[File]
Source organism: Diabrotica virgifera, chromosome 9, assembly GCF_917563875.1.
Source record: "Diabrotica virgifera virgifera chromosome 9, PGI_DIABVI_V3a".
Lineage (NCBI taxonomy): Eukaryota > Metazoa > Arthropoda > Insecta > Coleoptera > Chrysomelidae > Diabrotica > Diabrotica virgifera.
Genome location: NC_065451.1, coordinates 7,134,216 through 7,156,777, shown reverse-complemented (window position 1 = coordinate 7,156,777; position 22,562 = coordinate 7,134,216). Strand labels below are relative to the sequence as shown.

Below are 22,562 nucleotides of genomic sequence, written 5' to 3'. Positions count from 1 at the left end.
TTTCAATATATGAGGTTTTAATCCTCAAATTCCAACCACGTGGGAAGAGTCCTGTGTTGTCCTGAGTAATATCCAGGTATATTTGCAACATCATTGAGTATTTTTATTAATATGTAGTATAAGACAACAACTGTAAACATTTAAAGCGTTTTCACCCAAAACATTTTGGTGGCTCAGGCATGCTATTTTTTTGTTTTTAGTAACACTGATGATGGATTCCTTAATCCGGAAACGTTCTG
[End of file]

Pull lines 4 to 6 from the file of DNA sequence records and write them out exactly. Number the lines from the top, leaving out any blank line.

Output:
Genome location: NC_065451.1, coordinates 7,134,216 through 7,156,777, shown reverse-complemented (window position 1 = coordinate 7,156,777; position 22,562 = coordinate 7,134,216). Strand labels below are relative to the sequence as shown.

Below are 22,562 nucleotides of genomic sequence, written 5' to 3'. Positions count from 1 at the left end.
TTTCAATATATGAGGTTTTAATCCTCAAATTCCAACCACGTGGGAAGAGTCCTGTGTTGTCCTGAGTAATATCCAGGTATATTTGCAACATCATTGAGTATTTTTATTAATATGTAGTATAAGACAACAACTGTAAACATTTAAAGCGTTTTCACCCAAAACATTTTGGTGGCTCAGGCATGCTATTTTTTTGTTTTTAGTAACACTGATGATGGATTCCTTAATCCGGAAACGTTCTG